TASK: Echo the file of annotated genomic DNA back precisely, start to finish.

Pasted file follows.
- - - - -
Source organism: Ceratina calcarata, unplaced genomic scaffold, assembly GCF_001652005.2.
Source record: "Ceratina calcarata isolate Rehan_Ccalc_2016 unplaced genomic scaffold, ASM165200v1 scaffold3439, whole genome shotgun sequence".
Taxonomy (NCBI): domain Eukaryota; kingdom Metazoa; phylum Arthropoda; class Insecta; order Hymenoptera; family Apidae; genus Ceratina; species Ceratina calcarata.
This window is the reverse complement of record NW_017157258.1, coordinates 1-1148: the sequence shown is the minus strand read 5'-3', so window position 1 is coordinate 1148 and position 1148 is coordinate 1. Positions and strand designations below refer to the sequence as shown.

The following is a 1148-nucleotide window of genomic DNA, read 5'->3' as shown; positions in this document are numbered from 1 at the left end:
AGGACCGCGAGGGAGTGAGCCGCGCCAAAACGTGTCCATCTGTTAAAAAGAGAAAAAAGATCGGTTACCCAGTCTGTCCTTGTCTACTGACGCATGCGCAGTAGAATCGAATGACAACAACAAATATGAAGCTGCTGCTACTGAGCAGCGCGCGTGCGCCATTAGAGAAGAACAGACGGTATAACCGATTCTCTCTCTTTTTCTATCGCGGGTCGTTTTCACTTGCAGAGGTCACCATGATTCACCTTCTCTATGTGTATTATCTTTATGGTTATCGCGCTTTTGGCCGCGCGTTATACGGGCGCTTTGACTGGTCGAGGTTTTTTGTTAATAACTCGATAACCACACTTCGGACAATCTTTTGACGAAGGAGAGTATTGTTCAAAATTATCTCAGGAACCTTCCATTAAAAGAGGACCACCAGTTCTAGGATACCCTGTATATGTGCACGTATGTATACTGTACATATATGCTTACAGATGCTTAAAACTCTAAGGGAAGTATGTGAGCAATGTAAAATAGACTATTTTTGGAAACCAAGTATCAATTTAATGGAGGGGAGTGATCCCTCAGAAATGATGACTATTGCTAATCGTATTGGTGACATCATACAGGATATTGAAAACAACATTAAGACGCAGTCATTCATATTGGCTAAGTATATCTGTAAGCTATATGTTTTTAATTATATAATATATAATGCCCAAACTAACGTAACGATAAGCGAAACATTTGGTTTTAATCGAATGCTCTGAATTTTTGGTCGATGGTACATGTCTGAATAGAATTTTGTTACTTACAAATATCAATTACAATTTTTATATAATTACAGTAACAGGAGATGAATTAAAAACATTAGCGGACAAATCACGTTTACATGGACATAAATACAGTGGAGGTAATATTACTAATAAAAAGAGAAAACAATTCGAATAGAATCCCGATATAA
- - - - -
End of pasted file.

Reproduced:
Source organism: Ceratina calcarata, unplaced genomic scaffold, assembly GCF_001652005.2.
Source record: "Ceratina calcarata isolate Rehan_Ccalc_2016 unplaced genomic scaffold, ASM165200v1 scaffold3439, whole genome shotgun sequence".
Taxonomy (NCBI): domain Eukaryota; kingdom Metazoa; phylum Arthropoda; class Insecta; order Hymenoptera; family Apidae; genus Ceratina; species Ceratina calcarata.
This window is the reverse complement of record NW_017157258.1, coordinates 1-1148: the sequence shown is the minus strand read 5'-3', so window position 1 is coordinate 1148 and position 1148 is coordinate 1. Positions and strand designations below refer to the sequence as shown.

The following is a 1148-nucleotide window of genomic DNA, read 5'->3' as shown; positions in this document are numbered from 1 at the left end:
AGGACCGCGAGGGAGTGAGCCGCGCCAAAACGTGTCCATCTGTTAAAAAGAGAAAAAAGATCGGTTACCCAGTCTGTCCTTGTCTACTGACGCATGCGCAGTAGAATCGAATGACAACAACAAATATGAAGCTGCTGCTACTGAGCAGCGCGCGTGCGCCATTAGAGAAGAACAGACGGTATAACCGATTCTCTCTCTTTTTCTATCGCGGGTCGTTTTCACTTGCAGAGGTCACCATGATTCACCTTCTCTATGTGTATTATCTTTATGGTTATCGCGCTTTTGGCCGCGCGTTATACGGGCGCTTTGACTGGTCGAGGTTTTTTGTTAATAACTCGATAACCACACTTCGGACAATCTTTTGACGAAGGAGAGTATTGTTCAAAATTATCTCAGGAACCTTCCATTAAAAGAGGACCACCAGTTCTAGGATACCCTGTATATGTGCACGTATGTATACTGTACATATATGCTTACAGATGCTTAAAACTCTAAGGGAAGTATGTGAGCAATGTAAAATAGACTATTTTTGGAAACCAAGTATCAATTTAATGGAGGGGAGTGATCCCTCAGAAATGATGACTATTGCTAATCGTATTGGTGACATCATACAGGATATTGAAAACAACATTAAGACGCAGTCATTCATATTGGCTAAGTATATCTGTAAGCTATATGTTTTTAATTATATAATATATAATGCCCAAACTAACGTAACGATAAGCGAAACATTTGGTTTTAATCGAATGCTCTGAATTTTTGGTCGATGGTACATGTCTGAATAGAATTTTGTTACTTACAAATATCAATTACAATTTTTATATAATTACAGTAACAGGAGATGAATTAAAAACATTAGCGGACAAATCACGTTTACATGGACATAAATACAGTGGAGGTAATATTACTAATAAAAAGAGAAAACAATTCGAATAGAATCCCGATATAA